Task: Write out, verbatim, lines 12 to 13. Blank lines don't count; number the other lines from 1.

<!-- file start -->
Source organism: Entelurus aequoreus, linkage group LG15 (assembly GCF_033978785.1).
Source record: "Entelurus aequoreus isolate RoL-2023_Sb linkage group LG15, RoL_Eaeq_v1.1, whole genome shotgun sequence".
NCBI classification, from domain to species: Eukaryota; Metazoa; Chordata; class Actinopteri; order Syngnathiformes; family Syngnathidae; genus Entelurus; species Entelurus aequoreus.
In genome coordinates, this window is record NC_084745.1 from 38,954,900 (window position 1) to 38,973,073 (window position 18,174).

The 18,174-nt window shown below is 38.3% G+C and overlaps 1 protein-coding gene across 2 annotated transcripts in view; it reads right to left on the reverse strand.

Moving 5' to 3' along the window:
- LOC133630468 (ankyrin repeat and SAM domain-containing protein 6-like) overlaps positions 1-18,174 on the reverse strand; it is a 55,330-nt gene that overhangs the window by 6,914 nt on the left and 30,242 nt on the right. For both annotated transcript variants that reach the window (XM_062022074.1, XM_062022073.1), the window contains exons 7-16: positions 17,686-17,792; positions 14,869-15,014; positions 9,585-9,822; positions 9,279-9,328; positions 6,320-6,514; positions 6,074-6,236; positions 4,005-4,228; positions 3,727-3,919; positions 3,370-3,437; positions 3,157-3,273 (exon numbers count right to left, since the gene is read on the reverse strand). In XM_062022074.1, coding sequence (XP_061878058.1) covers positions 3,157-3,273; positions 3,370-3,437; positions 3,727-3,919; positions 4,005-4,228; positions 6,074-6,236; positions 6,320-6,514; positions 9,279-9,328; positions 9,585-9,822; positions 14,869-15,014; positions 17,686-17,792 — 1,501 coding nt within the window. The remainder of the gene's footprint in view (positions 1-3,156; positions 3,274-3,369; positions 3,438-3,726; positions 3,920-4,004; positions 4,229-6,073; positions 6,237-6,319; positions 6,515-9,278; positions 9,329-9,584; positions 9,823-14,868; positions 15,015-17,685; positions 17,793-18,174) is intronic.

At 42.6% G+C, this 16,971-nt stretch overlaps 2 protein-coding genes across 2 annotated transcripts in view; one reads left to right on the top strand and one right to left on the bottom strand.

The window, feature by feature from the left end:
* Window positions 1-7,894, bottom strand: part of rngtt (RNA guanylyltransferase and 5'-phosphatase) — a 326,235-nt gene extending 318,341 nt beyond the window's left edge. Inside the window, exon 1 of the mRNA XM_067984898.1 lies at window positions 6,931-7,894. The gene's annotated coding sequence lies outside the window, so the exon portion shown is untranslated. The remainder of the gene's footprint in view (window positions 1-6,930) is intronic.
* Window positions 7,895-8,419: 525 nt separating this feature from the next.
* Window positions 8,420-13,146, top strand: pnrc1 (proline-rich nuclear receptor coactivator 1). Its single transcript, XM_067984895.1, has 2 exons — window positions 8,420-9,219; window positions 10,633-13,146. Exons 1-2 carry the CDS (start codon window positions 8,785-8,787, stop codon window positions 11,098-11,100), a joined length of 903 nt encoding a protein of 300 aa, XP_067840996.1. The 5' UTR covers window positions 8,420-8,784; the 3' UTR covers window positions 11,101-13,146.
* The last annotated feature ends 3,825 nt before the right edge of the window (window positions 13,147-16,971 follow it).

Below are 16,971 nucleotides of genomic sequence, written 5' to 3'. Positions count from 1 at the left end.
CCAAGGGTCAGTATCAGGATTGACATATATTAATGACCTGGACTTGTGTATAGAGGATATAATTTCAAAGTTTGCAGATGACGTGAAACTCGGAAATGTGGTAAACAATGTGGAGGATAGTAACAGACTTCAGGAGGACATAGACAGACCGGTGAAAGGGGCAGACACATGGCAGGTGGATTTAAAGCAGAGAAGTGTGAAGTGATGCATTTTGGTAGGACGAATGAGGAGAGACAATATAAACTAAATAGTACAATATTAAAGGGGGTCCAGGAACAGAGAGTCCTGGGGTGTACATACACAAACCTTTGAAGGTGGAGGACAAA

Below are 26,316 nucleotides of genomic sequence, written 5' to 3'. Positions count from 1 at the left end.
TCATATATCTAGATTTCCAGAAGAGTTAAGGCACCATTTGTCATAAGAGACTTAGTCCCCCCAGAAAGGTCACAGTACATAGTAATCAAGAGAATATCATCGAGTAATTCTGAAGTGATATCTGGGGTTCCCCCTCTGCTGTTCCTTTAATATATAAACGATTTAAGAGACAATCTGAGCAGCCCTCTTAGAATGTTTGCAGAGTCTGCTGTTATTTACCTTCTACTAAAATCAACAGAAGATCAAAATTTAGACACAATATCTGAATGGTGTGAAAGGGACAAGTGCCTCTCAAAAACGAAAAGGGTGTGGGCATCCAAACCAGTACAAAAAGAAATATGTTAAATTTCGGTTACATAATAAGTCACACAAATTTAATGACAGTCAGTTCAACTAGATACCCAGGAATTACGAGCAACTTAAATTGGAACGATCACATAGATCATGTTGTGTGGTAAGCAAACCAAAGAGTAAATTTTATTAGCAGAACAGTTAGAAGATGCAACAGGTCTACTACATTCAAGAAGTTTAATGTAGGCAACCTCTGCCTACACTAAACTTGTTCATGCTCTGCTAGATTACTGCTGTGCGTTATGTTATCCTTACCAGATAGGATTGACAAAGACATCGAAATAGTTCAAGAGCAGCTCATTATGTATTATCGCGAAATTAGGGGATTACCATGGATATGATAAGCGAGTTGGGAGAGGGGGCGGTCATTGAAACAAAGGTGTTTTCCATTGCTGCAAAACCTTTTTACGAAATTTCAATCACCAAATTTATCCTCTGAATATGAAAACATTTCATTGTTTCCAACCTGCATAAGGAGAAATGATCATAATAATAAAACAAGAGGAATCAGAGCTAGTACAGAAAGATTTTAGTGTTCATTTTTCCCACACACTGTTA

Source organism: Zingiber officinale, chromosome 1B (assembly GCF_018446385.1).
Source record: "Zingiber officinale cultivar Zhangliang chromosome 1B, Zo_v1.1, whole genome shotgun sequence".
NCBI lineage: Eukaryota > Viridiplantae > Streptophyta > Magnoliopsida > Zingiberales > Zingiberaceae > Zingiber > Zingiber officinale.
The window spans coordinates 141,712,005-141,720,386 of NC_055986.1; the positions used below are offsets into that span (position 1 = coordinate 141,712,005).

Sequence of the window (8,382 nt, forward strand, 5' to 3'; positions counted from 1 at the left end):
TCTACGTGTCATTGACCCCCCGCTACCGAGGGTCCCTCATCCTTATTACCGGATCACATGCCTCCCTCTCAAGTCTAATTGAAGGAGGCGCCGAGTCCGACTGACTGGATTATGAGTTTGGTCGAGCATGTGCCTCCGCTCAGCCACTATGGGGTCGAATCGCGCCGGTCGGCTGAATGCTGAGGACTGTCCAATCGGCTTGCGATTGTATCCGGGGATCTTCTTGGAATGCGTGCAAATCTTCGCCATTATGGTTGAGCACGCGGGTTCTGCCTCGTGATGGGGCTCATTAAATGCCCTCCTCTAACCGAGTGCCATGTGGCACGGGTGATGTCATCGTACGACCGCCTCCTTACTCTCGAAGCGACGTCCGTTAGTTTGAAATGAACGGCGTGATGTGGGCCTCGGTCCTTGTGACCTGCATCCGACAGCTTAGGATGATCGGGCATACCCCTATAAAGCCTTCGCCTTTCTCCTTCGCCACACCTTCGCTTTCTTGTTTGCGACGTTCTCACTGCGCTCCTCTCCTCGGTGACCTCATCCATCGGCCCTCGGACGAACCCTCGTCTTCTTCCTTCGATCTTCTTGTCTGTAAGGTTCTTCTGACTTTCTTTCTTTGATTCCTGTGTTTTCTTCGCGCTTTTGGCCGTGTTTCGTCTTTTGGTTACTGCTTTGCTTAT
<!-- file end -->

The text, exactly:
* Window positions 8,420-13,146, top strand: pnrc1 (proline-rich nuclear receptor coactivator 1). Its single transcript, XM_067984895.1, has 2 exons — window positions 8,420-9,219; window positions 10,633-13,146. Exons 1-2 carry the CDS (start codon window positions 8,785-8,787, stop codon window positions 11,098-11,100), a joined length of 903 nt encoding a protein of 300 aa, XP_067840996.1. The 5' UTR covers window positions 8,420-8,784; the 3' UTR covers window positions 11,101-13,146.
* The last annotated feature ends 3,825 nt before the right edge of the window (window positions 13,147-16,971 follow it).